Toronto patio rules

Toronto just can't figure out how to let restaurants have patios

For a city where "patio season" is celebrated harder than every national holiday combined, Toronto is really weird about patios.

The bylaws regulating who, what, when, where, why and how restaurants can operate their own outdoor spaces are dizzying.

They've also been inconsistent across the GTA for a long time, which is why The Municipal Licensing and Standards Committee has been working to "harmonize" bylaws and fees for "sidewalk cafes, parklets and marketing displays" in Toronto.

Earlier this year, the committee got business owners riled up when it recommended boosting fees for restaurant and bar owners who operate patios by up to 400 per cent as part of the harmonization initiative – just below what it costs to run a patio in Manhattan right now.

Now, we have new and updated details about the project from a report that will be considered early next month by the Joint Licensing and Standards and Public Works and Infrastructure Committees.

It's a long report with lots of numbers, measurements and nuanced rules surrounding permit applications and approvals. You can read the entire thing here.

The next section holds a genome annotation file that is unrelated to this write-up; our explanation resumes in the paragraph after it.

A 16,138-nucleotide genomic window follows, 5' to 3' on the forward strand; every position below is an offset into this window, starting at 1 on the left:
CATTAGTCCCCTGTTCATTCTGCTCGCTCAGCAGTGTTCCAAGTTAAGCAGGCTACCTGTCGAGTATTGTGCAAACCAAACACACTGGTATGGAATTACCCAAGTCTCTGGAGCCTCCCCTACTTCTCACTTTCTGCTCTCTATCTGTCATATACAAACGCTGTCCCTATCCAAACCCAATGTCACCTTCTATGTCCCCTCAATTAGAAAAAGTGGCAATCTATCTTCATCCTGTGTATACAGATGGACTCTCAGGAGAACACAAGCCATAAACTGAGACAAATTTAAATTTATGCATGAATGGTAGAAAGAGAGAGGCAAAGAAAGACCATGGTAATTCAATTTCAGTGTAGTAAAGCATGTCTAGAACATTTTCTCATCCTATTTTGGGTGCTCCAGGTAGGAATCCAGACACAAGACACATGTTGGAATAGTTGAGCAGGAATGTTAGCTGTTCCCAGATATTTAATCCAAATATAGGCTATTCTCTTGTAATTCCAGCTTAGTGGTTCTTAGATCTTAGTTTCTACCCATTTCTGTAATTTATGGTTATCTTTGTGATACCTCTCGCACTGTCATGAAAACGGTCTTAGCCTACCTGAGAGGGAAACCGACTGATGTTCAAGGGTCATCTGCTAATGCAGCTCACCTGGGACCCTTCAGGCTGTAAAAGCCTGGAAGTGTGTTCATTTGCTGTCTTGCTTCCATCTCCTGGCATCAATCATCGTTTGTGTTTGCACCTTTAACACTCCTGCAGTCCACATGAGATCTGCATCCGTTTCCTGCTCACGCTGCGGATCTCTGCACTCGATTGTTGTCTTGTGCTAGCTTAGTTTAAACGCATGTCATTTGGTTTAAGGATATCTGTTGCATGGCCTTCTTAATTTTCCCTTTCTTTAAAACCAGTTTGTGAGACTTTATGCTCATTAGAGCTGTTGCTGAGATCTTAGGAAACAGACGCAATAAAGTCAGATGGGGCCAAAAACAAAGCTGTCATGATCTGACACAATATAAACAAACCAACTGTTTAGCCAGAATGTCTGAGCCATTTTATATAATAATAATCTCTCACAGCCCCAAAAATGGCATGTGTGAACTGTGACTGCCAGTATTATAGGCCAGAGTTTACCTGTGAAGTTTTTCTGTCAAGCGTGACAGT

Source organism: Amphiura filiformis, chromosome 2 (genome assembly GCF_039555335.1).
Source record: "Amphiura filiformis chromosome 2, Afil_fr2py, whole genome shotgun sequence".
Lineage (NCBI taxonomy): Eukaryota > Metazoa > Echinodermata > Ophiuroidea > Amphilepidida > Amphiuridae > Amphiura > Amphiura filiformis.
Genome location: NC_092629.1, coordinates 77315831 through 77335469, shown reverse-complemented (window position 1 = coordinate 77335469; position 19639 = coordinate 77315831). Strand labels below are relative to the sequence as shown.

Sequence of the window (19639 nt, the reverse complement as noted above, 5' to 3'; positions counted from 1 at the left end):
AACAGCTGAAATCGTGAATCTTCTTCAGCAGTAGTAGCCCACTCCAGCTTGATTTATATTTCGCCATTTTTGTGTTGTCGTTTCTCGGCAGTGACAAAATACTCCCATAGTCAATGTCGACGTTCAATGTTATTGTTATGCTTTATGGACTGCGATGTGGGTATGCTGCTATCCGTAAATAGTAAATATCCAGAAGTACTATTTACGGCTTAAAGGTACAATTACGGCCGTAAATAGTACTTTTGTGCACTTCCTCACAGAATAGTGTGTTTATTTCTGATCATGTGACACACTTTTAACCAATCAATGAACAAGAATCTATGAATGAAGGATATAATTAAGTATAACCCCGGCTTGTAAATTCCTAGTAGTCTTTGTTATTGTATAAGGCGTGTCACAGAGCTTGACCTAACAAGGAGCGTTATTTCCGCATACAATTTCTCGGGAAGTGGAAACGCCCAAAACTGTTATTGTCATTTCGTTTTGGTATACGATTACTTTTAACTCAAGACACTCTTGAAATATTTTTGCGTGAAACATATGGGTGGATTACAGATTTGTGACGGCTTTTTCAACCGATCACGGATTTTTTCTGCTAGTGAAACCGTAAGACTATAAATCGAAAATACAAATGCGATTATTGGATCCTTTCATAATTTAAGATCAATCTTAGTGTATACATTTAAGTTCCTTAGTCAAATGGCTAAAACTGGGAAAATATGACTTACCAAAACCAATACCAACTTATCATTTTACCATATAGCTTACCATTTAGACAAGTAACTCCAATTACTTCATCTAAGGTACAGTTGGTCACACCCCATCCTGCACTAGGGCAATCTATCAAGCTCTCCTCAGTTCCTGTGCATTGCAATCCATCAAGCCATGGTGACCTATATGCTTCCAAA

Toronto retractable patios

One of several sidewalk cafe design options from a report outlining the proposed new bylaw and fees for patios in Toronto. Image via The City of Toronto.

The report also provides some new design options for sidewalk cafes and proposes the introduction of "retractable cafes," which are pretty cool.

Toronto journalist Matt Elliot already took the liberty of pulling out some highlights for his Twitter followers, one of which is almost comedically minute.

"Currently, applications for café locations on arterial roads are refused if there is one objection," reads the text from Page 46 of the report.

Under the proposed new rules they would increase the threshold to two objections.

So there you have it. Should the proposed new bylaw and fees for sidewalk cafés, parklets and marketing displays in Toronto be approved by City Council, a citizen can no longer single-handedly prevent a patio from opening up near where they live.

They'll need a friend to complain, too.

Lead photo by

Jesse Milns


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